Stop the accompaniment.

You can do this in one of three ways: s Pressing the [START/STOP] button The rhythm/accompaniment stops playing immediately. s Using an Ending section Press the [INTRO/ENDING] button. The accompaniment stops after the Ending section is nished. s Pressing the [SYNC START] button This immediately stops the accompaniment and automatically enables Sync Start, letting you re-start the accompaniment by simply playing a chord or key in the auto accompaniment section of the keyboard.
To have the Ending section gradually slow down (ritardando) as it is playing, press the [INTRO/ ENDING] button twice quickly.

Sync Stop

This convenient feature lets you stop (or pause) the auto accompaniment by releasing your ngers from the auto accompaniment section of the keyboard. Playing the chord again restarts the auto accompaniment. This is ideal for putting dynamic breaks in your performance for example, stopping the rhythm and accompaniment briey while you play a melodic break or solo with your right hand.

Press the [ACMP] button.

To turn accompaniment on.
Press the [SYNC STOP] button.
Setting Sync Stop to on before starting the auto accompaniment automatically sets Sync Start to on as well, letting you immediately start the accompaniment by playing the keyboard.
Indicates that Sync Stop is on.
Play a chord on the keyboard (in the auto accompaniment section of the keyboard).
The auto accompaniment starts as soon as you play a chord.
Stop the auto accompaniment by releasing the chord.
To start the auto accompaniment again, play a chord.
To turn Sync Stop off, press the [SYNC STOP] button again. To stop the auto accompaniment completely, press the [START/STOP] button.

Changing the Tempo

The tempo of style playback can be adjusted over a range of 32 - 280 bpm (beats per minute).
When accompaniment playback is stopped and a different style is selected, the tempo returns to the default setting of the new style. When switching styles during playback, the last tempo setting is maintained. (This allows you to keep the same tempo, even when changing styles.)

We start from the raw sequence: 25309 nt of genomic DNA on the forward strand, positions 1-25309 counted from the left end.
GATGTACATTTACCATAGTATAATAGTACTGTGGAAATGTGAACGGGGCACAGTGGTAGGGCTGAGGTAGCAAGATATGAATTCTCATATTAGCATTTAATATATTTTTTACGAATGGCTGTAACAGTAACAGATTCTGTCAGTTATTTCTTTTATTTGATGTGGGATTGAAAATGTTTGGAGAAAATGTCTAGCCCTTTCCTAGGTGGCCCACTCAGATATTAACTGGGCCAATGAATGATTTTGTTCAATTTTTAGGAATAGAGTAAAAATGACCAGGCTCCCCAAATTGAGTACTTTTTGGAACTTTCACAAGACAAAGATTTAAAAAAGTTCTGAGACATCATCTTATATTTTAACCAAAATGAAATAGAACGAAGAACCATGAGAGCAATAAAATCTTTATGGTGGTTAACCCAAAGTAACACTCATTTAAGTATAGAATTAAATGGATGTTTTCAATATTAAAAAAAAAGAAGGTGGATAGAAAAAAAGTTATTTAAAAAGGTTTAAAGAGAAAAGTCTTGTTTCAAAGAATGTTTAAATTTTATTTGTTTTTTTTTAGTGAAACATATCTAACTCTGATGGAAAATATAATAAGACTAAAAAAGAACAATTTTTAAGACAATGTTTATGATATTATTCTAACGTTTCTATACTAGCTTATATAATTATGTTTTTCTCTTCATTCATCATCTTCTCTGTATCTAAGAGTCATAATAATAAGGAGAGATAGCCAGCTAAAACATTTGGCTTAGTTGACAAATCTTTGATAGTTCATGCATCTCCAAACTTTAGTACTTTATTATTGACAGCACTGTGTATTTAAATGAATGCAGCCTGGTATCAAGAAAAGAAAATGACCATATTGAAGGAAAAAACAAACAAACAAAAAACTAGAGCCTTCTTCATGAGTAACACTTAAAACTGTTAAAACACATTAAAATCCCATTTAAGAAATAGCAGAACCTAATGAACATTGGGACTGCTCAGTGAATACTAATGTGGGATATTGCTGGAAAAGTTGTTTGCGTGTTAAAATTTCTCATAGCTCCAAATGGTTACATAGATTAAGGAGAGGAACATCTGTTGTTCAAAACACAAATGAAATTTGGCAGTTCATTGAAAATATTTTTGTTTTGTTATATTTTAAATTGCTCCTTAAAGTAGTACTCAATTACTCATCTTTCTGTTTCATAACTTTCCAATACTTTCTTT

Restoring the Default Tempo Value
Each song and style has been given a default or standard Tempo setting. If youve changed the Tempo, you can instantly restore the default setting by pressing both [+]/[-] buttons simultaneously (when Tempo is selected).

Restoring the Default Accompaniment Volume Value
If youve changed the Accompaniment Volume setting, you can instantly restore the default setting of 100 by pressing both [+]/[-] buttons simultaneously (when Accompaniment Volume is selected).
Using Auto Accompaniment Multi Fingering
When it is set to on (page 36), the auto accompaniment function automatically generates bass and chord accompaniment for you to play along with, by using Multi Fingering operation. You can change the chords of the accompaniment by playing keys in the auto accompaniment section of the keyboard using either the Single Finger or Fingered method. With Single Finger you can simply play a one-, two- or three-nger chord indication (see Single Finger Chords below). The Fingered technique is that of conventionally playing all the notes of the chord. Whichever method you use, the PSR-350 understands what chord you indicate and then automatically generates the accompaniment.

s Single Finger Chords

Chords that can be produced in Single Finger operation are major, minor, seventh and minor seventh. The illustration shows how to produce the four chord types. (The key of C is used here as an example; other keys follow the same rules. For example, Bb7 is played as Bb and A.)

C Cm C7 Cm 7

To play a major chord: Press the root note of the chord.
To play a minor chord: Press the root note together with the nearest black key to the left of it.
To play a seventh chord: Press the root note together with the nearest white key to the left of it.
To play a minor seventh chord: Press the root note together with the nearest white and black keys to the left of it (three keys altogether).

s Fingered Chords

Using the key of C as an example, the chart below shows the types of chords that can be recognized in the Fingered mode. q Example for C chords

C 6 (9)

CM 7 (9)

CM7 (#11)

C (b5)

CM7 b5

Csus 4

CM 7 aug

Cm (9)

Cm 7 (9)

Cm 7 (11)